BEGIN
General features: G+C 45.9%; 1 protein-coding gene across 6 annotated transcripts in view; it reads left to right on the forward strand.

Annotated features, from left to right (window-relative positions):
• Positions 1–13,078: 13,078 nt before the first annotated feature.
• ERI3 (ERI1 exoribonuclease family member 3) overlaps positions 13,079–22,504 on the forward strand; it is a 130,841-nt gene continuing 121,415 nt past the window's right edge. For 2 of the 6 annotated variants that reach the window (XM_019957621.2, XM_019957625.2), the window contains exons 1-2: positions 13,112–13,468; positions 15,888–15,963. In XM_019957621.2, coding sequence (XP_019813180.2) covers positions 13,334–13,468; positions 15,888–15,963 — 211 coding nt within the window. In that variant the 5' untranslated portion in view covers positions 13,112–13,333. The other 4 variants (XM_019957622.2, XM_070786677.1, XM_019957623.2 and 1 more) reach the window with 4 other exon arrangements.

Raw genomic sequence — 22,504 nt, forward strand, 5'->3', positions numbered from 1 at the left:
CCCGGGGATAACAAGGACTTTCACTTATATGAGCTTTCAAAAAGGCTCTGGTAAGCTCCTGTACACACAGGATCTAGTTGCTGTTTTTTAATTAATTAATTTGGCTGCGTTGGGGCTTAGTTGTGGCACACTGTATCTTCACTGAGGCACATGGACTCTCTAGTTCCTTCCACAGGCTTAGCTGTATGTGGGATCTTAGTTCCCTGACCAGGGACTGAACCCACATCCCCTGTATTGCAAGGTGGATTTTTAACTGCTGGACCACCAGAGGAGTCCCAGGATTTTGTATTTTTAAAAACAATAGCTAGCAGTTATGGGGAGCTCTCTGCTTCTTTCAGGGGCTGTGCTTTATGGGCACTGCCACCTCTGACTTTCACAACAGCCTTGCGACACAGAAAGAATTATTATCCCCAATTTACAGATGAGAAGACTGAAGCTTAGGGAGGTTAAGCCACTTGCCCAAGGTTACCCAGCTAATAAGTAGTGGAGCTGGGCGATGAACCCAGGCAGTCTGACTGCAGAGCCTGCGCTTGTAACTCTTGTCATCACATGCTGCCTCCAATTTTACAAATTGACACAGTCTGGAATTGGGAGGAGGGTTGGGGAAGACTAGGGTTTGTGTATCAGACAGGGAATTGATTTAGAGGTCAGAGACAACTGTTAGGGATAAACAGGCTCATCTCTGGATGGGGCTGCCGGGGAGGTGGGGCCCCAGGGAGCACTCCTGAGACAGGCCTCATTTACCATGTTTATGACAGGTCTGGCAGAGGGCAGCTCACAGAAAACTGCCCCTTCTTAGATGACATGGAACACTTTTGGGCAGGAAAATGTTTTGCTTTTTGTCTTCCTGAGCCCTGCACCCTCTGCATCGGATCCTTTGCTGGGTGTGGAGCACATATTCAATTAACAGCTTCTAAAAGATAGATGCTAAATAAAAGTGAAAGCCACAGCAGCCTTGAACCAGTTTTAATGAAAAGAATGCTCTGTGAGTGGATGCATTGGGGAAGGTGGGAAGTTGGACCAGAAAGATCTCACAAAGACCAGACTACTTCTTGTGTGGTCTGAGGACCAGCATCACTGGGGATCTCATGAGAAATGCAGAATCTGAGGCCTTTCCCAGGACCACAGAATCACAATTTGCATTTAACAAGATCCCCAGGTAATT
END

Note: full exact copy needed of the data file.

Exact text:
General features: G+C 45.9%; 1 protein-coding gene across 6 annotated transcripts in view; it reads left to right on the forward strand.

Annotated features, from left to right (window-relative positions):
• Positions 1–13,078: 13,078 nt before the first annotated feature.
• ERI3 (ERI1 exoribonuclease family member 3) overlaps positions 13,079–22,504 on the forward strand; it is a 130,841-nt gene continuing 121,415 nt past the window's right edge. For 2 of the 6 annotated variants that reach the window (XM_019957621.2, XM_019957625.2), the window contains exons 1-2: positions 13,112–13,468; positions 15,888–15,963. In XM_019957621.2, coding sequence (XP_019813180.2) covers positions 13,334–13,468; positions 15,888–15,963 — 211 coding nt within the window. In that variant the 5' untranslated portion in view covers positions 13,112–13,333. The other 4 variants (XM_019957622.2, XM_070786677.1, XM_019957623.2 and 1 more) reach the window with 4 other exon arrangements.

Raw genomic sequence — 22,504 nt, forward strand, 5'->3', positions numbered from 1 at the left:
CCCGGGGATAACAAGGACTTTCACTTATATGAGCTTTCAAAAAGGCTCTGGTAAGCTCCTGTACACACAGGATCTAGTTGCTGTTTTTTAATTAATTAATTTGGCTGCGTTGGGGCTTAGTTGTGGCACACTGTATCTTCACTGAGGCACATGGACTCTCTAGTTCCTTCCACAGGCTTAGCTGTATGTGGGATCTTAGTTCCCTGACCAGGGACTGAACCCACATCCCCTGTATTGCAAGGTGGATTTTTAACTGCTGGACCACCAGAGGAGTCCCAGGATTTTGTATTTTTAAAAACAATAGCTAGCAGTTATGGGGAGCTCTCTGCTTCTTTCAGGGGCTGTGCTTTATGGGCACTGCCACCTCTGACTTTCACAACAGCCTTGCGACACAGAAAGAATTATTATCCCCAATTTACAGATGAGAAGACTGAAGCTTAGGGAGGTTAAGCCACTTGCCCAAGGTTACCCAGCTAATAAGTAGTGGAGCTGGGCGATGAACCCAGGCAGTCTGACTGCAGAGCCTGCGCTTGTAACTCTTGTCATCACATGCTGCCTCCAATTTTACAAATTGACACAGTCTGGAATTGGGAGGAGGGTTGGGGAAGACTAGGGTTTGTGTATCAGACAGGGAATTGATTTAGAGGTCAGAGACAACTGTTAGGGATAAACAGGCTCATCTCTGGATGGGGCTGCCGGGGAGGTGGGGCCCCAGGGAGCACTCCTGAGACAGGCCTCATTTACCATGTTTATGACAGGTCTGGCAGAGGGCAGCTCACAGAAAACTGCCCCTTCTTAGATGACATGGAACACTTTTGGGCAGGAAAATGTTTTGCTTTTTGTCTTCCTGAGCCCTGCACCCTCTGCATCGGATCCTTTGCTGGGTGTGGAGCACATATTCAATTAACAGCTTCTAAAAGATAGATGCTAAATAAAAGTGAAAGCCACAGCAGCCTTGAACCAGTTTTAATGAAAAGAATGCTCTGTGAGTGGATGCATTGGGGAAGGTGGGAAGTTGGACCAGAAAGATCTCACAAAGACCAGACTACTTCTTGTGTGGTCTGAGGACCAGCATCACTGGGGATCTCATGAGAAATGCAGAATCTGAGGCCTTTCCCAGGACCACAGAATCACAATTTGCATTTAACAAGATCCCCAGGTAATT